Research helps unlock gene secrets of autosomal dominant nocturnal frontal lobe epilepsy

October 22, 2012
Research helps unlock gene secrets of autosomal dominant nocturnal frontal lobe epilepsy

In a national research partnership, Dr Sarah Heron from the University of South Australia's Sansom Research Institute, epilepsy research group, has been working to map the genes responsible for a rare form of epilepsy - autosomal dominant nocturnal frontal lobe epilepsy (ADNFLE).

Dr Heron and her team's latest research to identify a new gene for this form of epilepsy has been published in this month.  

She says while ADNFLE affects a relatively rare group of people, the symptoms and impact of the condition can be devastating.

"ADNFLE usually develops in childhood and characterised by clusters of seizures during sleep," Dr Heron says.

 "It can have an association with cognitive deficits and or psychiatric comorbidity.

 "Our research has identified that mutations in the sodium-gated potassium channel gene KCNT1 cause severe autosomal dominant nocturnal frontal lobe epilepsy and associated intellectual and or psychiatric disability."

UniSA's epilepsy research group is led by Associate Professor Leanne Dibbens.  The gener-discovery research has been undertaken with support from the National Health and Medical Research Council of Australia and in collaboration with researchers at The University of Melbourne's Clinical College's Epilepsy Research Centre.

Dr Heron says the identification of the gene has important implications for and also for understanding more about the full spectrum of epilepsy disorders.

Explore further: A world first: The discovery of a common genetic cause of autism and epilepsy

Related Stories

A world first: The discovery of a common genetic cause of autism and epilepsy

April 8, 2011
Researchers from the CHUM Research Centre (CRCHUM) have identified a new gene that predisposes people to both autism and epilepsy.

Study finds bidirectional relationship between schizophrenia and epilepsy

September 19, 2011
Researchers from Taiwan have confirmed a bidirectional relation between schizophrenia and epilepsy. The study published today in Epilepsia, a journal of the International League Against Epilepsy (ILAE), reports that patients ...

Aging accelerates brain abnormalities in childhood onset epilepsy patients

April 2, 2012
New research confirms that childhood onset temporal lobe epilepsy has a significant impact on brain aging. Study findings published in Epilepsia, a peer-reviewed journal of the International League Against Epilepsy (ILAE), ...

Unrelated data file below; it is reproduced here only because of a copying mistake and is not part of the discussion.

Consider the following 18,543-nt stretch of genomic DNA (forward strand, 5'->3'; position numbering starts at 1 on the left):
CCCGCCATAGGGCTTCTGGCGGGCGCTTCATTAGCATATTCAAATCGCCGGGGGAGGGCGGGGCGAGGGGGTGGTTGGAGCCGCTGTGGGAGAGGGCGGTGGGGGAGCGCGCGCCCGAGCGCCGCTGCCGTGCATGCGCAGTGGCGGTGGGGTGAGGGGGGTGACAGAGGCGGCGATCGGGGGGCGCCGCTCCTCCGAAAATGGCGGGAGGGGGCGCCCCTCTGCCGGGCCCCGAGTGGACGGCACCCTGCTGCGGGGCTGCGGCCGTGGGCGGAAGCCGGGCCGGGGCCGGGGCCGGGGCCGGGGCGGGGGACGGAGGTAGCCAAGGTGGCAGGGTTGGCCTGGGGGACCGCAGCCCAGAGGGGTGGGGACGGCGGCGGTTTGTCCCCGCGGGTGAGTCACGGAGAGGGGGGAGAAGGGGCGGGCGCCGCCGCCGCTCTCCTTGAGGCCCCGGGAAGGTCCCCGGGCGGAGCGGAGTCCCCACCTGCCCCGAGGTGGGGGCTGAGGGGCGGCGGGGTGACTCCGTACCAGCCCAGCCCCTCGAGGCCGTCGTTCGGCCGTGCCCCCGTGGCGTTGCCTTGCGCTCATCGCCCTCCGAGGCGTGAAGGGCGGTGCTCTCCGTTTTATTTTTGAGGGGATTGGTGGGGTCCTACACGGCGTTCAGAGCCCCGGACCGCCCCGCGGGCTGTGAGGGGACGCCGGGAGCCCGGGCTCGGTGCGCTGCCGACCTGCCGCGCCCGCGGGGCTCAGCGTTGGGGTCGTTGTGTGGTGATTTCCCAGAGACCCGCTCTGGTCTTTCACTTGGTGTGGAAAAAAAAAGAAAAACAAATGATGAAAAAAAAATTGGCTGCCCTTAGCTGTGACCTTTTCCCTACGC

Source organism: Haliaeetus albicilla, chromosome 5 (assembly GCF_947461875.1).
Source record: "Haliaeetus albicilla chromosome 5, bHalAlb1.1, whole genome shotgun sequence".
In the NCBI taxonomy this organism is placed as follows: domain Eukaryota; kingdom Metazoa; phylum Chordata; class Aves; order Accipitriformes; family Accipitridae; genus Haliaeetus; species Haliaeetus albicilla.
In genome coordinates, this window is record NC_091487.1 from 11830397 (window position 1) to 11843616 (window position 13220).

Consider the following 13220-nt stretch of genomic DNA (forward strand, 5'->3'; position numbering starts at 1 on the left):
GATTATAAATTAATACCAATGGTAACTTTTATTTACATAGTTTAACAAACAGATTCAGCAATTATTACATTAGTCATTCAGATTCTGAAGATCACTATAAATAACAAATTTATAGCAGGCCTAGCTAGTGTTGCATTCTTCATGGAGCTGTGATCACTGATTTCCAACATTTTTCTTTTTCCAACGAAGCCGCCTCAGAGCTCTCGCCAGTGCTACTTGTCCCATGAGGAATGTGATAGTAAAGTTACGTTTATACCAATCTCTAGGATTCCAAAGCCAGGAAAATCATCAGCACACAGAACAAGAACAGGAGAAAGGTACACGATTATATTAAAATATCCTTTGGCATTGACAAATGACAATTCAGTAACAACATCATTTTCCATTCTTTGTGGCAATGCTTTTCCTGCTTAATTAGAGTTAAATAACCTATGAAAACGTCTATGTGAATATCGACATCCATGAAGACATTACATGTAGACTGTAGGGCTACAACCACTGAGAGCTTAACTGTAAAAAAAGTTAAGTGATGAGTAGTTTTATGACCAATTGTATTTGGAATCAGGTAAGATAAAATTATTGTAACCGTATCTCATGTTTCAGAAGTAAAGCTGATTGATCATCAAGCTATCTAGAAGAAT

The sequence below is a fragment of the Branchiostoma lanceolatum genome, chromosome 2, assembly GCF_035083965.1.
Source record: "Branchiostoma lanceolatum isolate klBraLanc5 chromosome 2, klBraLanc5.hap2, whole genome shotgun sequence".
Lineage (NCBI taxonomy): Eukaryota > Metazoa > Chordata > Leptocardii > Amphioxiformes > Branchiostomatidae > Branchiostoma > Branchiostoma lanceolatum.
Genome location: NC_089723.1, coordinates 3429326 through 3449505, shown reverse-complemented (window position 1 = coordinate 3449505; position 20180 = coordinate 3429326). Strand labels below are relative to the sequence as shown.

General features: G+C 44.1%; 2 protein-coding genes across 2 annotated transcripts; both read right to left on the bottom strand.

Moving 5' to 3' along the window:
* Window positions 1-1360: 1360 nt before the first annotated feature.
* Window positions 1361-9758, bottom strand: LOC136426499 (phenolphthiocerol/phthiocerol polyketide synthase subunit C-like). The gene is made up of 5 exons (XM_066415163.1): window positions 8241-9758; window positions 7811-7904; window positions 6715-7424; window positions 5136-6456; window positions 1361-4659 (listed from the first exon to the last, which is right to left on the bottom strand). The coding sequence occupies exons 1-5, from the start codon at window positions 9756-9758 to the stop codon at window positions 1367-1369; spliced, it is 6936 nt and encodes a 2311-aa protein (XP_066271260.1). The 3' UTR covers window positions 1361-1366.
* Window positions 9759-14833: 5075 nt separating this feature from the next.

Study points to potential for improvement in the care, quality of life of epilepsy patients

September 28, 2012
(Medical Xpress)—Routine screening for psychiatric, cognitive and social problems could enhance the quality of care and quality of life for children and adults with epilepsy, according to a study by UC Irvine neurologist ...

Recommended for you

Maternal diet may program child for disease risk, but better nutrition later can change that

October 20, 2017
Research has shown that a mother's diet during pregnancy, particularly one that is high-fat, may program her baby for future risk of certain diseases such as diabetes. A new study from nutrition researchers at the University ...

New gene editing approach for alpha-1 antitrypsin deficiency shows promise

October 20, 2017
A new study by scientists at UMass Medical School shows that using a technique called "nuclease-free" gene editing to correct cells with the mutation that causes a rare liver disease leads to repopulation of the diseased ...

Researchers find evidence of DNA damage in veterans with Gulf War illness

October 19, 2017
Researchers say they have found the "first direct biological evidence" of damage in veterans with Gulf War illness to DNA within cellular structures that produce energy in the body.

Researchers drill down into gene behind frontotemporal lobar degeneration

October 19, 2017
Seven years ago, Penn Medicine researchers showed that mutations in the TMEM106B gene significantly increased a person's risk of frontotemporal lobar degeneration (FTLD), the second most common cause of dementia in those ...

New clues to treat Alagille syndrome from zebrafish

October 18, 2017
A new study led by researchers at Sanford Burnham Prebys Medical Discovery Institute (SBP) identifies potential new therapeutic avenues for patients with Alagille syndrome. The discovery, published in Nature Communications, ...

Genetic variants associated with obsessive-compulsive disorder identified

October 18, 2017
(Medical Xpress)—An international team of researchers has found evidence of four genes that can be linked to obsessive-compulsive disorder (OCD). In their paper published in the journal Nature Communications, the group ...

0 comments

Please sign in to add a comment. Registration is free, and takes less than a minute. Read more

Click here to reset your password.
Sign in to get notified via email when new comments are made.